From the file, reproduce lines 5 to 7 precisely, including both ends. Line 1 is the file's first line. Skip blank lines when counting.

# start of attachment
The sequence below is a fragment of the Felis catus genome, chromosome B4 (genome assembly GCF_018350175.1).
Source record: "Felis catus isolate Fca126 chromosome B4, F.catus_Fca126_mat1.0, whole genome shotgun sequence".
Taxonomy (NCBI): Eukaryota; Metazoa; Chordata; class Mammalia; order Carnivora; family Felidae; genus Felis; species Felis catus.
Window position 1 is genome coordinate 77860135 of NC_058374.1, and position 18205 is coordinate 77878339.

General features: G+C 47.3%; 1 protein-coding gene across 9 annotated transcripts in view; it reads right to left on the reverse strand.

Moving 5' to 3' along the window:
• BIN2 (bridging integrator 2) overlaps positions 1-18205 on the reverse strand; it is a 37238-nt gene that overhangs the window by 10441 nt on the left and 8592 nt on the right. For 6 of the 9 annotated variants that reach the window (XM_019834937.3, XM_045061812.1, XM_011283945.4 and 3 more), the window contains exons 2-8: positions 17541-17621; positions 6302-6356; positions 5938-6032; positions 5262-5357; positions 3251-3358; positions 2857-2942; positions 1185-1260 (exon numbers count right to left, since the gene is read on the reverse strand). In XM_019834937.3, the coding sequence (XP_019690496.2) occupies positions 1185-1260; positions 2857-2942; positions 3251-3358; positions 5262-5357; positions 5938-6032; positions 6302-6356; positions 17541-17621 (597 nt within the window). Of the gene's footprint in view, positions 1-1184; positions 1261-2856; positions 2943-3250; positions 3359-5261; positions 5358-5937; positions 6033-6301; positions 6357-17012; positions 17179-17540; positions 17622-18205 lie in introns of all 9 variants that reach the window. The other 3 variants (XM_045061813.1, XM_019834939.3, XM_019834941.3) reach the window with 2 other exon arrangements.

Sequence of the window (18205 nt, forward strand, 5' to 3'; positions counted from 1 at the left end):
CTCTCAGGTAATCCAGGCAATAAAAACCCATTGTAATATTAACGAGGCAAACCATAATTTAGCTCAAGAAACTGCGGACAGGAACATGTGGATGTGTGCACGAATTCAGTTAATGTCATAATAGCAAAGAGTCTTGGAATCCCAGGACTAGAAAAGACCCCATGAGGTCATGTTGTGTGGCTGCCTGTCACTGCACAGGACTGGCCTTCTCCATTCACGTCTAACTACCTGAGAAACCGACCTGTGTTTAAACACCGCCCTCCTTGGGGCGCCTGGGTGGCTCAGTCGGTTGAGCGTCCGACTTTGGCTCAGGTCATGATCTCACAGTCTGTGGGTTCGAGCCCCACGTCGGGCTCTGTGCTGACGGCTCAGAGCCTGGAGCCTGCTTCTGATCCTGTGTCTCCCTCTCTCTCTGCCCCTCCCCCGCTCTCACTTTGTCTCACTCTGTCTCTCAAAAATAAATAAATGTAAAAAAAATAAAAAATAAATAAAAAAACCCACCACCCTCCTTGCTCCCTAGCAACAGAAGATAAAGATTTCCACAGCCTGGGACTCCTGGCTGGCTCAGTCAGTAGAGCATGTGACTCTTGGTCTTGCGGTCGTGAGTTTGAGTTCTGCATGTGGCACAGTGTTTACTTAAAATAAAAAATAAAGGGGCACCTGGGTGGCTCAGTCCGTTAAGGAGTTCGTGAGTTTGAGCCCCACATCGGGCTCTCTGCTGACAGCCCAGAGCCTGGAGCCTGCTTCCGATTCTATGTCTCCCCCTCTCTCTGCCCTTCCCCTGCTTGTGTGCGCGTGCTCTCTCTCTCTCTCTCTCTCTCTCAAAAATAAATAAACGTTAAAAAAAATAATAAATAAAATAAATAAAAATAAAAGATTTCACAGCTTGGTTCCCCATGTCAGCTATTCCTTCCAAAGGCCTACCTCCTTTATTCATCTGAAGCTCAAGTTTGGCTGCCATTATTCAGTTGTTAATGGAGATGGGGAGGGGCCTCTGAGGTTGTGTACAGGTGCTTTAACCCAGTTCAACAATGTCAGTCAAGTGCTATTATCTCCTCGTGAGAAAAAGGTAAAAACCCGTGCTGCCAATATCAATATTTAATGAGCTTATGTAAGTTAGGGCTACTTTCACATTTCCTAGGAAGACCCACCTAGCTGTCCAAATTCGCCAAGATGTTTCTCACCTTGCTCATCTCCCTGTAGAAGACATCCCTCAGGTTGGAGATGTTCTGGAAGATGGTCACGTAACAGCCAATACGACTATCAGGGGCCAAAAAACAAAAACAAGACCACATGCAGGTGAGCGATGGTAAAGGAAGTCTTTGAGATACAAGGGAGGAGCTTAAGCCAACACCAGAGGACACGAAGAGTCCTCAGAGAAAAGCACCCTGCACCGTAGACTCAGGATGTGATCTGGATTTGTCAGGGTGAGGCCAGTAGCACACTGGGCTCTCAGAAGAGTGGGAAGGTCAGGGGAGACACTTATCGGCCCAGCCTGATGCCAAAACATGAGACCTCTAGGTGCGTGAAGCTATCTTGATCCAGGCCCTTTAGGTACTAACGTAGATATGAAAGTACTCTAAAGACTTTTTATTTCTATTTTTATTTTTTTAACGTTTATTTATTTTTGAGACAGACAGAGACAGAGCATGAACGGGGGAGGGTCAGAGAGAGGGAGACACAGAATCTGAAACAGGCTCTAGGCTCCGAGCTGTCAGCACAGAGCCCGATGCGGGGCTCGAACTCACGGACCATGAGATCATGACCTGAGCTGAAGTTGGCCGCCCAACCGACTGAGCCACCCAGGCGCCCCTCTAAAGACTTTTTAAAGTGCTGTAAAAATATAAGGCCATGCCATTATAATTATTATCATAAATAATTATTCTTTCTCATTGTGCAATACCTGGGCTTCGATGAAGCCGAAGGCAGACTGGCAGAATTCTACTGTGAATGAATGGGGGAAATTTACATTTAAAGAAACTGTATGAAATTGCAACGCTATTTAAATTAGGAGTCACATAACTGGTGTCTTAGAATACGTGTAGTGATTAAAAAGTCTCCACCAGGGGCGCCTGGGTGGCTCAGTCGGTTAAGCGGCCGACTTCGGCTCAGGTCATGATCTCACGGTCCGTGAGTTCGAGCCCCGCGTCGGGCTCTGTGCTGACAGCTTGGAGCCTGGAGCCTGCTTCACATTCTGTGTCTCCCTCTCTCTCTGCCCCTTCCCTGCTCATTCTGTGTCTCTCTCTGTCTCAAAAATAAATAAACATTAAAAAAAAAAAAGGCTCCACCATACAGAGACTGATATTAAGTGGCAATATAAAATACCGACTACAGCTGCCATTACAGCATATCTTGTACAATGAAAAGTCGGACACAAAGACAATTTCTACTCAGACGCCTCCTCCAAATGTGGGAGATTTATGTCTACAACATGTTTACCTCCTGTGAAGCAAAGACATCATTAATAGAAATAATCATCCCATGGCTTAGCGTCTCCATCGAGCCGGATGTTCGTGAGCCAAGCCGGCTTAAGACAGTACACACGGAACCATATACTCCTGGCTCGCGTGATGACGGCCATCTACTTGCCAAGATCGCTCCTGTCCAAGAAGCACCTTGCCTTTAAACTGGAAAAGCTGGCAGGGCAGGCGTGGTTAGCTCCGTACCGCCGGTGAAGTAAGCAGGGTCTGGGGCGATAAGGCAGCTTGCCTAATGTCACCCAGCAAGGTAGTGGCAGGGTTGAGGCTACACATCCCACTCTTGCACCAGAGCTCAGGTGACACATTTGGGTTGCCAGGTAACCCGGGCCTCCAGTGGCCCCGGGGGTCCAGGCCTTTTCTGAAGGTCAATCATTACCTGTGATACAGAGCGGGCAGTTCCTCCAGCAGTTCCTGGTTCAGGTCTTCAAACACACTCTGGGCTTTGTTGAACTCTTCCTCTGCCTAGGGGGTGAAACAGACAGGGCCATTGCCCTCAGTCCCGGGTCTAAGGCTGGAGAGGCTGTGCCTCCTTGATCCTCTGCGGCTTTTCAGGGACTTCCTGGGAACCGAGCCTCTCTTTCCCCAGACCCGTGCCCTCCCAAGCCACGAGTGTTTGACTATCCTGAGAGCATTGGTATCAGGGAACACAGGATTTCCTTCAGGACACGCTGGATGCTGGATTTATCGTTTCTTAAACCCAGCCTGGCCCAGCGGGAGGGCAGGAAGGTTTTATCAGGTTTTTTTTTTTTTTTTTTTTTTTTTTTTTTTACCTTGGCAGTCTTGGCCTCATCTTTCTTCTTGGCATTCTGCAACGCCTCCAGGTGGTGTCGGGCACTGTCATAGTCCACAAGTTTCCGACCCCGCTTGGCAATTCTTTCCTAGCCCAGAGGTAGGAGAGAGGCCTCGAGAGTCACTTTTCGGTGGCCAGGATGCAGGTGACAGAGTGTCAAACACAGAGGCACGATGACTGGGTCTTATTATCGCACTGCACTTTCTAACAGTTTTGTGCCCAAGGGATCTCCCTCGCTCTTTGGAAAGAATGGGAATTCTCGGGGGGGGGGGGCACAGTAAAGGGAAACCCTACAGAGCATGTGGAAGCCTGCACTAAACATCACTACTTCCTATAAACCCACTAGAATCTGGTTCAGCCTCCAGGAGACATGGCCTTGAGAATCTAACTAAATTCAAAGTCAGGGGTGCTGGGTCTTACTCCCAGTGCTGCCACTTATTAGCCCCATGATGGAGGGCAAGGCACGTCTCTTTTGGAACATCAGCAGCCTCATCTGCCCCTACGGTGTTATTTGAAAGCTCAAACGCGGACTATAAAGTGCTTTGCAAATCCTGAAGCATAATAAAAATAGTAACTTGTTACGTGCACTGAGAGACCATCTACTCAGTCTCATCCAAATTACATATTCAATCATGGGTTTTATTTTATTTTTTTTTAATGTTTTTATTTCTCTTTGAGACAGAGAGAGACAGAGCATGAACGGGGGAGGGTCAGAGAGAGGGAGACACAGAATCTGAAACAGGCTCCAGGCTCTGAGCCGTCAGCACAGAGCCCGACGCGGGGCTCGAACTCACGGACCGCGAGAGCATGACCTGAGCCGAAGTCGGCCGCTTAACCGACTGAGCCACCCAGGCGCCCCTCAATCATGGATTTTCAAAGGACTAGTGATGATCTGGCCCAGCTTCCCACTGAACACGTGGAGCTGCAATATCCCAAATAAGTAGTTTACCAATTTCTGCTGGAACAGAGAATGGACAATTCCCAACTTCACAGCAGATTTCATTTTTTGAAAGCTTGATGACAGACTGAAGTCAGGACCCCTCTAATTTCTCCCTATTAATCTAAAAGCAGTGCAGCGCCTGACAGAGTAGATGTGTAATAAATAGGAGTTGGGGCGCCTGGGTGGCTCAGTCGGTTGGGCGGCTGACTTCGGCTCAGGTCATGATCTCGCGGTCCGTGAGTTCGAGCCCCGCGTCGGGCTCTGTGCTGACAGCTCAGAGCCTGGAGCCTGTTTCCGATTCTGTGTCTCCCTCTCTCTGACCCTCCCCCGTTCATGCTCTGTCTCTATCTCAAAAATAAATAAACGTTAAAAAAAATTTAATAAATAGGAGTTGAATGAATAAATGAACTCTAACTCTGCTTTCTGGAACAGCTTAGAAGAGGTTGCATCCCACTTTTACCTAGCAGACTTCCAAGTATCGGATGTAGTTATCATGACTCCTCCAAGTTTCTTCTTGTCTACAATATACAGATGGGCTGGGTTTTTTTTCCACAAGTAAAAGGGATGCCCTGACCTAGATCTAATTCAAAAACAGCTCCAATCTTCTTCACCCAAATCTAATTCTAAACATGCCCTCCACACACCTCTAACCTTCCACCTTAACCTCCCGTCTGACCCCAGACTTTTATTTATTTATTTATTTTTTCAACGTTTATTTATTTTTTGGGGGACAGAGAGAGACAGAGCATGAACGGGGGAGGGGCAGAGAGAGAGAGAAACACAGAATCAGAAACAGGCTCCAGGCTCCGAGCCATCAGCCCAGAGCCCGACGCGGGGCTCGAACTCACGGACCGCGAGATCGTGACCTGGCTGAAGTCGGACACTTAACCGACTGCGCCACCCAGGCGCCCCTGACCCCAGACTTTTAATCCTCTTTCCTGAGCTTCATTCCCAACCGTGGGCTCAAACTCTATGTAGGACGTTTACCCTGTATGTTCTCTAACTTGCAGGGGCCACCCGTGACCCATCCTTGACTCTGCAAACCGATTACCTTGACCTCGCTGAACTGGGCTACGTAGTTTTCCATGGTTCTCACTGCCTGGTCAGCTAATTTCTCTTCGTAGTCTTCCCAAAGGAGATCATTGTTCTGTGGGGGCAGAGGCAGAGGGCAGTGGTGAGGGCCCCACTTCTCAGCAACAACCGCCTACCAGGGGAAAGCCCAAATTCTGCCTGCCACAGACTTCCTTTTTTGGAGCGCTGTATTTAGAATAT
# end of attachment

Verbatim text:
General features: G+C 47.3%; 1 protein-coding gene across 9 annotated transcripts in view; it reads right to left on the reverse strand.

Moving 5' to 3' along the window:
• BIN2 (bridging integrator 2) overlaps positions 1-18205 on the reverse strand; it is a 37238-nt gene that overhangs the window by 10441 nt on the left and 8592 nt on the right. For 6 of the 9 annotated variants that reach the window (XM_019834937.3, XM_045061812.1, XM_011283945.4 and 3 more), the window contains exons 2-8: positions 17541-17621; positions 6302-6356; positions 5938-6032; positions 5262-5357; positions 3251-3358; positions 2857-2942; positions 1185-1260 (exon numbers count right to left, since the gene is read on the reverse strand). In XM_019834937.3, the coding sequence (XP_019690496.2) occupies positions 1185-1260; positions 2857-2942; positions 3251-3358; positions 5262-5357; positions 5938-6032; positions 6302-6356; positions 17541-17621 (597 nt within the window). Of the gene's footprint in view, positions 1-1184; positions 1261-2856; positions 2943-3250; positions 3359-5261; positions 5358-5937; positions 6033-6301; positions 6357-17012; positions 17179-17540; positions 17622-18205 lie in introns of all 9 variants that reach the window. The other 3 variants (XM_045061813.1, XM_019834939.3, XM_019834941.3) reach the window with 2 other exon arrangements.